Skip to main content

Boomers’ new jobs give back

Resource type: News

USA Today |

18 Jun 2008 Original Source By Janet Kornblum Baby boomers who came of age in the era of John F. Kennedy’s civic call to arms are now, in the second half of their lives, not just asking themselves what they can do for their country, but they’re actually doing it. A new telephone and Internet survey, touted as the first of its kind, indicates millions of boomers are either quitting their old jobs or coming out of retirement to pursue new careers that not only give them personal meaning but also contribute to society. The survey at (margin of error: plus or minus 3 percentage points) by the non-profit MetLife Foundation and San Francisco Civic Ventures, a national think tank, shows 6% to 9.5% of adults age 44 to 70 are pursuing “encore careers” that give them both an income and meaning. That is 5.3 million to 8.4 million people. And half of those not already in encore careers say they are interested in moving into such jobs. Researchers were surprised by the high numbers, says Allan Rivlin of Peter D. Hart Research Associates, which conducted the survey. He believes the findings are evidence of a “growing social phenomenon. Millions of Americans are already blazing a trail and working in encore careers.” Encore careers are defined as those that combine income, meaning and social purpose. They include jobs in the medical, education and non-profit sectors, such as teachers, social entrepreneurs and nurses. These are fields already facing job shortages, says Marc Freedman, CEO of Civic Ventures and author of Encore: Finding Work That Matters in the Second Half of Life. It’s impossible to say whether this truly is a new phenomenon, because there are no previous surveys for comparison. But the trend for the past few decades has been moving toward earlier retirement, Freedman says. “We are seeing that being reversed now,” he says. And given that the boomer population is so large – 78 million to 79 million – the movement could have a tremendous effect on society in general. “What’s the healthiest, best educated, largest generation in American history going to do for what could easily amount to the second half or at least a third of their working lives?” Freedman asks. These people are not going to go to the beach and just “hang out 20 or 30 years (waiting) to die,” says Phil Borges, 65, of Seattle. At 45, Borges quit his orthodontist practice to become a photographer; he then founded a non-profit that uses digital storytelling to connect children worldwide. Borges agrees he’s on the leading edge: “I think more and more people are being drawn in to contribute. There are so many issues to tackle.”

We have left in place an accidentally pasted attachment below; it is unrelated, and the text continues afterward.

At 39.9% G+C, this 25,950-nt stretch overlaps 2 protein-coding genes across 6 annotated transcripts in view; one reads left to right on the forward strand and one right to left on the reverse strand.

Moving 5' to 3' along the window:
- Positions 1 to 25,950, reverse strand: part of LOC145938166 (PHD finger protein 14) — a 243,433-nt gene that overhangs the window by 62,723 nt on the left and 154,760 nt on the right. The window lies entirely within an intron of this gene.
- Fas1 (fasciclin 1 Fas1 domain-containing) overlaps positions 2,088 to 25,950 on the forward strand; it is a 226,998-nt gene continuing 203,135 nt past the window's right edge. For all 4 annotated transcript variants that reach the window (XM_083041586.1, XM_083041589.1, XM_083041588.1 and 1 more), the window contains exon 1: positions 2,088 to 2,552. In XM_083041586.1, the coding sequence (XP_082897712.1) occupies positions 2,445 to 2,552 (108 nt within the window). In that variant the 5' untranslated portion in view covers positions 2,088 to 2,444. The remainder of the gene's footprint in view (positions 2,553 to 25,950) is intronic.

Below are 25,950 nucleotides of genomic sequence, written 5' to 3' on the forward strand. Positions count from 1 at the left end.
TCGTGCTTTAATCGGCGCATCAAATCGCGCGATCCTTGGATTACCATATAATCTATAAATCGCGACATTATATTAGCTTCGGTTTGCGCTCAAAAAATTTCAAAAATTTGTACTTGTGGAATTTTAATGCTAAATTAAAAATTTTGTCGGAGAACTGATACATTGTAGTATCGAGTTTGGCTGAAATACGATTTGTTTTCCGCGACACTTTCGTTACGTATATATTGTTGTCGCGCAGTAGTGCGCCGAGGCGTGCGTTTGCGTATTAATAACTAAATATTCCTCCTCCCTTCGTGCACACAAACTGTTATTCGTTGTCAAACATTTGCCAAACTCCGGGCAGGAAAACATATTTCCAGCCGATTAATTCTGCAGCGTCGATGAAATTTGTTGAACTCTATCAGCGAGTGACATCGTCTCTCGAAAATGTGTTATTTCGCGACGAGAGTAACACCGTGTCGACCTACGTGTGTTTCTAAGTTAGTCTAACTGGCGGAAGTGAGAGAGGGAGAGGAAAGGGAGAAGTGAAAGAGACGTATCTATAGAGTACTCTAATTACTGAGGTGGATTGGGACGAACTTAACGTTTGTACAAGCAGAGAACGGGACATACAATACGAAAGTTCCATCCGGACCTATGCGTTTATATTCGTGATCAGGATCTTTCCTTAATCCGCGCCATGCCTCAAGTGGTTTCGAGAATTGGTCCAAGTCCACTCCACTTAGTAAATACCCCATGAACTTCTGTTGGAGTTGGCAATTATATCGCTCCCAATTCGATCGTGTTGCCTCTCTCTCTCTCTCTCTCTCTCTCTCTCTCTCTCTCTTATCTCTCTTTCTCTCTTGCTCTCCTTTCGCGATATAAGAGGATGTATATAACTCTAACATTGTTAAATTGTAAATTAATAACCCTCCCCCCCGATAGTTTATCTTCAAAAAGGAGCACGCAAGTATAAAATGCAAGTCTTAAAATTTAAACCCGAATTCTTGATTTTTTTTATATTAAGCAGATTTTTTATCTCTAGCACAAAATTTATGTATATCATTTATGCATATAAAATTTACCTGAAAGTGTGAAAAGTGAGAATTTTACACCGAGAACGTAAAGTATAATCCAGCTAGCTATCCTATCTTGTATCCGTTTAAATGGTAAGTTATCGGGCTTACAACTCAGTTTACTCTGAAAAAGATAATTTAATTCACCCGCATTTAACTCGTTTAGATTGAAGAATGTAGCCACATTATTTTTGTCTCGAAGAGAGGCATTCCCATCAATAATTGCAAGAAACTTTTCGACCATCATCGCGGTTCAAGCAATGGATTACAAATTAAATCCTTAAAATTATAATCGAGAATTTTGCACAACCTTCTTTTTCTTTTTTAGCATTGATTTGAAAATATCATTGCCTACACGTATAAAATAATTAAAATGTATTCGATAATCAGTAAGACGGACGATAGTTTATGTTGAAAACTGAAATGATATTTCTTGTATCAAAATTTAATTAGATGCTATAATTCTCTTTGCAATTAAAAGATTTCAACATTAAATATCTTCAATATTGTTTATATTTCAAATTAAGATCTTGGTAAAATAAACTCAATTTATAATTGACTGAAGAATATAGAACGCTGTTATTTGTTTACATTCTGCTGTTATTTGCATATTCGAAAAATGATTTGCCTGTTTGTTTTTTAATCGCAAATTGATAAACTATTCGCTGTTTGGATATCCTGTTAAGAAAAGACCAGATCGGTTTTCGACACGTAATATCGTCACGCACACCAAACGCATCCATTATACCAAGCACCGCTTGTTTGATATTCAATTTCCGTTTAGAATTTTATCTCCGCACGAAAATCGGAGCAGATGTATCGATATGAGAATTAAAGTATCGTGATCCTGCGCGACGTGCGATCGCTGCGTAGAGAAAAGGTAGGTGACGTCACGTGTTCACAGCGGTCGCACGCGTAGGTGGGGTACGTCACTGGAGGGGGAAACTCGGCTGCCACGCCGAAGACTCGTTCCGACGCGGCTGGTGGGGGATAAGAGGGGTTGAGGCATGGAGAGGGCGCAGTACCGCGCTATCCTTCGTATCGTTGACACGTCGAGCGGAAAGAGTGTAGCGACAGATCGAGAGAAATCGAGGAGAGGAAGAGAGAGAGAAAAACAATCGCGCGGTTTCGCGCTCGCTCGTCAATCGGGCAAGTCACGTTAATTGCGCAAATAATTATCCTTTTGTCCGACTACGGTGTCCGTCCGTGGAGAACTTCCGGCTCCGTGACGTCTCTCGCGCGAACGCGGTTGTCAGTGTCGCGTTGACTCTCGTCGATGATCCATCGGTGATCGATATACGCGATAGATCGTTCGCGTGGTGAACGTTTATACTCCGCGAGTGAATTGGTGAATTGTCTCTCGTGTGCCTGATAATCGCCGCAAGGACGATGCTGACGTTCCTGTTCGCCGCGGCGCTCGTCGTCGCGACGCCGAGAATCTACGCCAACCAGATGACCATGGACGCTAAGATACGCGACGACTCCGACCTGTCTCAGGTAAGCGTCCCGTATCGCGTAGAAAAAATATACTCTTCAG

Related Resources



Global Impact:

United States


Civic Ventures, retirement